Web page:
Navigation Links
Tools for predicting diabetes exist but are not used, research shows
Date:11/29/2011

New research from Queen Mary, University of London suggests that many cases of diabetes could be prevented by making use of existing prediction tools.

The study, published today in the British Medical Journal*, shows that there are dozens of different techniques for predicting with reasonable accuracy who will develop diabetes but almost none are currently being used.

The researchers say that if these tools were used by GPs and members of the public, many cases of diabetes could be prevented.

The team led by Dr Douglas Noble reviewed 145 different 'risk scores' for type 2 diabetes. While none were 100 per cent accurate, many gave a reasonable prediction of whether someone will develop diabetes over the next decade.

Research suggests that up to half of all cases of diabetes can be prevented by lifestyle measures, such as diet and exercise, or medication.

Dr Noble said: "The big take home message was that despite there being vast numbers of risk prediction models, hardly any of them were in use in clinical practice or by members of the public. The best ones, of which we identified seven, represent a big opportunity for people to spot whether they are at high risk of developing diabetes and if so to take urgent action to reduce their risk. Importantly, for most people that means increasing physical exercise and losing weight"

"If we stop people from developing diabetes in the first place we will prevent a great deal of ill health, save money, reduce use of NHS resources and, crucially, save lives."

Many diabetes risk scores included: increasing age, obesity, high blood pressure, high cholesterol and ethnicity. People with all these risk factors may be at particularly high risk. Some risk scores also included a family history of diabetes, lack of physical exercise and low socio-economic status, since diabetes is more common in deprived populations.

Professor Trisha Greenhalgh, who was also part of the research team, said "This study has confirmed what many doctors already suspected: that risk scores are good at detecting people at high risk of developing diabetes but very few people have actually had their risk estimated. "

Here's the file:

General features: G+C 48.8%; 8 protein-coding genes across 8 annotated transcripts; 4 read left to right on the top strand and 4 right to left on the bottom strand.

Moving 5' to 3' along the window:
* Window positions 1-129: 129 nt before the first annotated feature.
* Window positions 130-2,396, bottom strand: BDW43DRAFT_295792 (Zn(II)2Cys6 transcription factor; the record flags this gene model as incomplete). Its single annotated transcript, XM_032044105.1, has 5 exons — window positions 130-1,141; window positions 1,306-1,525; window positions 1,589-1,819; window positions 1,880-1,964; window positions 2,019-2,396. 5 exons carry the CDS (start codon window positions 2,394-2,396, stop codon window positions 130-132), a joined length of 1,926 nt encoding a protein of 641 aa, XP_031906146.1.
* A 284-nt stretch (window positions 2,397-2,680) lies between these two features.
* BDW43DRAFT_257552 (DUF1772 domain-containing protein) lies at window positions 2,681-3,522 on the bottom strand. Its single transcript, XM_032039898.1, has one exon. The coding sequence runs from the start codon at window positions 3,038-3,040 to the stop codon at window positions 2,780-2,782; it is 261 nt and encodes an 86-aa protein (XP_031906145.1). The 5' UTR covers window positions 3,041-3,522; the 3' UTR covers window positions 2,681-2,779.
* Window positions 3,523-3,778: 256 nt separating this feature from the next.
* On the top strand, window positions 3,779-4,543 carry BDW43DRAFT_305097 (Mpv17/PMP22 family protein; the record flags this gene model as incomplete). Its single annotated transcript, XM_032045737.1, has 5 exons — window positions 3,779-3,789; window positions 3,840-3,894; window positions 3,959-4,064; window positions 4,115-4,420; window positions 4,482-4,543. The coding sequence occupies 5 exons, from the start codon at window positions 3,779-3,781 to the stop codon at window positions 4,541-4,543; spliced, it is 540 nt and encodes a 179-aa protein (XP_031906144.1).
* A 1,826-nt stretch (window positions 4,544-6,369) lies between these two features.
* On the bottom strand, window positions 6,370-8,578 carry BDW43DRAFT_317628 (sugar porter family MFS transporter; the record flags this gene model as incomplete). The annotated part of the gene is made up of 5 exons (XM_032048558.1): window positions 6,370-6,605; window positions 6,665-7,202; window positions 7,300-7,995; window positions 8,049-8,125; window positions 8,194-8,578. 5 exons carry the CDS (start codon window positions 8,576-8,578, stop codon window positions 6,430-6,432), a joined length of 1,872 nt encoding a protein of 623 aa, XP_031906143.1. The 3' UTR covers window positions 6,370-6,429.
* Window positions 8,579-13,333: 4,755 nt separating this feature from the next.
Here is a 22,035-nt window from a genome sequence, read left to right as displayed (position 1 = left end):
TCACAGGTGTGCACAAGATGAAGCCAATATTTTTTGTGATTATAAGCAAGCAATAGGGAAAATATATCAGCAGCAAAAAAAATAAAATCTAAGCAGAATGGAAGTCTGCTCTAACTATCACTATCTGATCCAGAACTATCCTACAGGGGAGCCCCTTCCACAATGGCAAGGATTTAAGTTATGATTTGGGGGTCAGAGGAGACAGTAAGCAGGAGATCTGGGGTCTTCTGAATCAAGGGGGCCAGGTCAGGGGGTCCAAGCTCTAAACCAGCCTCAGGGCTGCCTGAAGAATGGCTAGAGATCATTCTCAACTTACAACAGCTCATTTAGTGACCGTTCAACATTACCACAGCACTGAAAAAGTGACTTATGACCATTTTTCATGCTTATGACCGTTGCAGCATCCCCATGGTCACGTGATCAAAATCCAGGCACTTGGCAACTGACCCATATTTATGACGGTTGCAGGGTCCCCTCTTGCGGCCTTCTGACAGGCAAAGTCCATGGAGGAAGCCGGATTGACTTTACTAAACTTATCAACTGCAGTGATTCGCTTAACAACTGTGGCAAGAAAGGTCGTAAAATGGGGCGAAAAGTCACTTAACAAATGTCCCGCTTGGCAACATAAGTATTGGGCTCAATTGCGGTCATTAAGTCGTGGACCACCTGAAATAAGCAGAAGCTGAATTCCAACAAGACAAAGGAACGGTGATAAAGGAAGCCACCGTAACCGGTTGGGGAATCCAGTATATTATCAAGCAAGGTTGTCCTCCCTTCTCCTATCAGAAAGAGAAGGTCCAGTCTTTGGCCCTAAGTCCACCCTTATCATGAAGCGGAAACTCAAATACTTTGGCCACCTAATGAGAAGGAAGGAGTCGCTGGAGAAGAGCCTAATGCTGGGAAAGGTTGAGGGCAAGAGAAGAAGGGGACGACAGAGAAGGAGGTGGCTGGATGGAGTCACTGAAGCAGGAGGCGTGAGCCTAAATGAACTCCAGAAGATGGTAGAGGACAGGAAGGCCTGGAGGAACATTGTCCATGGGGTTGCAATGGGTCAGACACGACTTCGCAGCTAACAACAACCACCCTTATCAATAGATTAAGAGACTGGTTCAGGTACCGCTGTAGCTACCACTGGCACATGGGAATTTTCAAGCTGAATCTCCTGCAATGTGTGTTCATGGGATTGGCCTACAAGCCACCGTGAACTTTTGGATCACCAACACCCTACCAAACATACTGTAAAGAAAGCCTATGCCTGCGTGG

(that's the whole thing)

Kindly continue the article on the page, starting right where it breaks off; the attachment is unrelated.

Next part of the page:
"My father died of the complications of diabetes, which makes me at increased risk of developing it myself. I try to stay thin, keep active and get my blood pressure and cholesterol checked regularly."


'/>"/>

Contact: Kerry Noble
k.noble@qmul.ac.uk
44-207-882-7943
Queen Mary, University of London
Source:Eurekalert

Related medicine news :

1. BUSM receives $13.6m grant to develop tools for the early detection of lung cancer
2. MRIs could become powerful tools for monitoring cholesteral therapy
3. Survey reveals reasons doctors avoid online error-reporting tools
4. Turning agents of disease into tools for health and better living
5. Breast health global initiative offers unprecedented tools for developing nations
6. Cedars-Sinai research team awarded $1.9 million from CIRM to develop new tools and technologies
7. Computer-assisted diagnosis tools to aid pathologists
8. Sponges, Surgical Tools Sometimes Left in Kids After Operation
9. Wildlife health reporting tools may help prevent human illness
10. Discovery Moves Use of Stone Tools Back 800,000 Years
11. Iron oxide nanoparticles becoming tools for brain tumor imaging and treatment
Post Your Comments:
*Name:
*Comment:
*Email:
(Date:9/23/2017)... ... September 23, 2017 , ... Silicon Valley Hair Institute, the leading ... new blog post focused on the ARTAS® hair transplant system and the younger demographic. ... the latest, most technologically sophisticated methods of hair restoration. , “It can be emotionally ...
(Date:9/22/2017)... Plano, TX (PRWEB) , ... September 22, 2017 , ... ... created to strengthen the communities they serve as part of the nationally recognized ‘Agents ... by working closely with nonprofit organizations and community leaders to seek out those who ...
(Date:9/22/2017)... ... 22, 2017 , ... Happy Living’s mission - to improve the health and ... the entertaining and delicious worlds of theatre and wines. , After watching Scott ... to turn his play into a book. The Greener The Grass ( https://www.happyliving.com/books/the-greener-the-grass ) ...
(Date:9/22/2017)... (PRWEB) , ... September 22, 2017 , ... ... host Rob Lowe, explores the world of Alzheimer’s. Alzheimer’s is a disease estimated ... disease. This according to information published by the Alzheimer’s Association, a leading voice ...
(Date:9/22/2017)... ... September 22, 2017 , ... Egg freezing and embryo freezing ... have a slight statistical advantage for live births, frozen eggs offer many advantages, ... women undergoing medical treatment or who are concerned about the decline of their ...
Breaking Medicine News(10 mins):
(Date:9/22/2017)... 22, 2017 AVACEN Medical (AVACEN) announced that ... successfully helping those with the widespread pain associated with ... Amanda in Essex, England commented, ... hair, experiencing no sleep at all, tremendous pain, with ... cannot recommend [the AVACEN 100] enough, how this has ...
(Date:9/18/2017)... R.I. , Sept. 18, 2017 /PRNewswire/ ... the fields of bioinformatics and immune engineering, ... a protective avian influenza A (H7N9) vaccine. ... distantly related to seasonal influenza and presents ... rely on prior exposure to be effective. ...
(Date:9/12/2017)... , Sept. 12, 2017  ValGenesis Inc., ... Solutions (VLMS), is pleased to announce the appointment ... member of its Board of Directors and Chairman ... VLMS enables life science companies to manage their ... use of paper in this process. Furthermore, ValGenesis ...
Breaking Medicine Technology: